Langya virus is an enveloped virus containing single-stranded ribonucleic acid (RNA) with 18 402 RNA nucleotides. Its genomic structure consists of six structural proteins – nucleocapsid, phosphoprotein, matrix protein, surface glycoprotein, fusion protein, and large viral RNA-dependent RNA polymerase. These six structural proteins determine its closest genetic linkage with other henipaviruses like Mojiang henipavirus [8]. The detailed genomic sequences of LayV can be found in the GenBank (accession numbers OM101125- OM101130 and OM069567-OM069646).

As previously mentioned, the virus primarily transmits between animals, most likely among shrews. The LayV RNA was isolated from more than 25% of almost 260 shrews studied, leading researchers to conclude that the species may possibly serve as a direct or indirect vector for human transmission. The LayV RNA has also been isolated from other animals, including dogs and goats [7]. Among 35 identified human infections so far, none seems to be the result of human-to-human transmission. However, the high prevalence of LayV among shrews is alarming, necessitating large-scale studies to determine possible transmission routes of LayV.


Farmers and manufacturing workers are the populations most vulnerable to LayV [7,11], as research has shown that proximity to animals and working in agricultural settings are linked to LayV virus infection. To stop LayV from spreading, monitoring must be strengthened to enable early discovery [12]. There is no particular therapy for LayV, akin to henipaviruses and other viruses with similar clinical presentation; few antiviral drugs have been tested by experts in animal experiments, and there is no specific vaccine. However, ribavirin could be an effective remedy. It is frequently prescribed by healthcare providers for treating viral infections and is beneficial against RNA viruses and those that cause respiratory symptoms. Research has shown that ribavirin is also effective against both Hendra and Nipah viruses. These two viruses can also be treated with chloroquine, which is a tested medication for malaria. Based on available data, these two treatments may aid in the management of the Langya virus [11,12]. Viral infections are mounting over time [1323], so prevention at all levels against viruses – including the novel LayV – remains the optimal strategy. As with any other zoonotic agent, holistic knowledge and adequate preparedness will be our best defence. Future studies should provide evidence regarding possible transmission routes, pathological changes, vulnerable groups, potential reservoirs, susceptible hosts, and rapid viral diagnostic advances via artificial intelligence tools, to ensure the effective containment of this new virus. We call for international and national health strategic organisations to prevent zoonotic diseases spread and design timely prevention strategies against Langya viral transmission.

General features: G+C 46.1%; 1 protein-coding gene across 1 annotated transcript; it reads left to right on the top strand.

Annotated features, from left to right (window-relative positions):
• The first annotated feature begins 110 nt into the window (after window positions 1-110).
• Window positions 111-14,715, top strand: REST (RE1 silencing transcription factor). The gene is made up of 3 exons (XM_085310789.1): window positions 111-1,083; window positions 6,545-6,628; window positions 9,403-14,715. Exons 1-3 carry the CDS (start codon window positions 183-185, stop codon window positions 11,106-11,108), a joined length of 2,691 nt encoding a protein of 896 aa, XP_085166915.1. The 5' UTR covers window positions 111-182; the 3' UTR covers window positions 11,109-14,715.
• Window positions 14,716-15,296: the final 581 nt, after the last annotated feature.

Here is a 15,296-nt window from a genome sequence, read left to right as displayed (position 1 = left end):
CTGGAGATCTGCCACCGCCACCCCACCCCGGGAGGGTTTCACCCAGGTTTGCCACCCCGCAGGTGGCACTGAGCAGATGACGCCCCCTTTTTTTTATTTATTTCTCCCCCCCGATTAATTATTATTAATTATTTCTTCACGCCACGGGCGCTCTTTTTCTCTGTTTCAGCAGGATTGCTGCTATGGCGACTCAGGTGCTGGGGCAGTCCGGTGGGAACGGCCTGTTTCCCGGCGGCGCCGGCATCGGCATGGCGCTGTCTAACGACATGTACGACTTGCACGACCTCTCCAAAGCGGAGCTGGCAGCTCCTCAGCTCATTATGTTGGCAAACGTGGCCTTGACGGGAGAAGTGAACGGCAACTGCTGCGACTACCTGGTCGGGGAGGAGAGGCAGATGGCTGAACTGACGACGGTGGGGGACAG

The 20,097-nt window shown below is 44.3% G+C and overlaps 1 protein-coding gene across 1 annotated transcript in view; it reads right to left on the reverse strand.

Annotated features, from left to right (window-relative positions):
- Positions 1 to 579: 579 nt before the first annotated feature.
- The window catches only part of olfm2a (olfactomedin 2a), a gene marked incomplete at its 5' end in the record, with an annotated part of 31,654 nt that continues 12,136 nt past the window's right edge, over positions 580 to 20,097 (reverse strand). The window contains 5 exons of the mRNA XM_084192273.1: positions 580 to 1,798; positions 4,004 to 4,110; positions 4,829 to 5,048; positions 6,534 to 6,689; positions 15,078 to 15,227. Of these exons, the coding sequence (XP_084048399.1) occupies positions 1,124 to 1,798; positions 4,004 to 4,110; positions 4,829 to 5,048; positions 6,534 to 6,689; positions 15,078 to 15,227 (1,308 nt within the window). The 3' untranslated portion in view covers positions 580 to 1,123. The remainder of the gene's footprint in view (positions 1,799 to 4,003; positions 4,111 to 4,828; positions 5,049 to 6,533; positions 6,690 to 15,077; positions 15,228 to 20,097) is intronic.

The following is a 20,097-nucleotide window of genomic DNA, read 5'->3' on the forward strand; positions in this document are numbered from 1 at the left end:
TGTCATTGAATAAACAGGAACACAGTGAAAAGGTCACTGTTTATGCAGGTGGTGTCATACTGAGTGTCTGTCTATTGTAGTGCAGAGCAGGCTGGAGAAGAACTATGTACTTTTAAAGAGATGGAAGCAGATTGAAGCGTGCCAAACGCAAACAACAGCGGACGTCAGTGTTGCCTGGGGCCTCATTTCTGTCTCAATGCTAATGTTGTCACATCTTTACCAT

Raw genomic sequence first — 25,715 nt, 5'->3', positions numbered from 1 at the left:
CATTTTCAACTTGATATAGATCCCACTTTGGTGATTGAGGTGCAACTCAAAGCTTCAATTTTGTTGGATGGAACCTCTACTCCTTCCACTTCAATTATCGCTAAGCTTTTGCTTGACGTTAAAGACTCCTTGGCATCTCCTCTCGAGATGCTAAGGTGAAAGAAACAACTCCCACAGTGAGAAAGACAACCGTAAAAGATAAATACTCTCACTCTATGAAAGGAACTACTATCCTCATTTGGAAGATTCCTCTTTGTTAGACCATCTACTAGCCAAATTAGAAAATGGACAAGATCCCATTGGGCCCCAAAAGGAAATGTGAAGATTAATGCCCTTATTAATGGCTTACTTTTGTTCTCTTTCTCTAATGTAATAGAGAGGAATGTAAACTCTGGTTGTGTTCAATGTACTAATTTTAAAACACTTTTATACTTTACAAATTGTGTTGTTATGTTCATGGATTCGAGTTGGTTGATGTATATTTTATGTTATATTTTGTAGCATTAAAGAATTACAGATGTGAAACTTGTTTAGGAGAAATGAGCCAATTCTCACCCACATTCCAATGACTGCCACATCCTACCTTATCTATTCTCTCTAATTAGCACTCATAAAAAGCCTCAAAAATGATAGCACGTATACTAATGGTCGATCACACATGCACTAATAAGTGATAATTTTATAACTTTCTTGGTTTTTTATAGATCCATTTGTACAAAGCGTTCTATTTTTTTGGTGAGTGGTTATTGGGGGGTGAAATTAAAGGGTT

We are grateful to the International Center of Medical Sciences Research (ICMSR), Islamabad (44000), Pakistan.

[1] Funding: This study received no funding.

[2] Authorship contributions: US conceived of the idea and was the principal investigator of the study. US, RAIA, FNAK, MIN and ZZP wrote the manuscript. The US reviewed the manuscript. All the authors participated in data gathering and analysis. The final draft of the manuscript has been read and approved by all the authors.

[3] Disclosure of interest: The authors completed the ICMJE Disclosure of Interest Form (available upon request from the corresponding author) and disclose no relevant interests.


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Correspondence to:
Prof. Dr. Umar Saeed
Clinical and Biomedical Research Center, Foundation University School of Health Sciences (FUSH), Foundation University Islamabad (44000)
[email protected]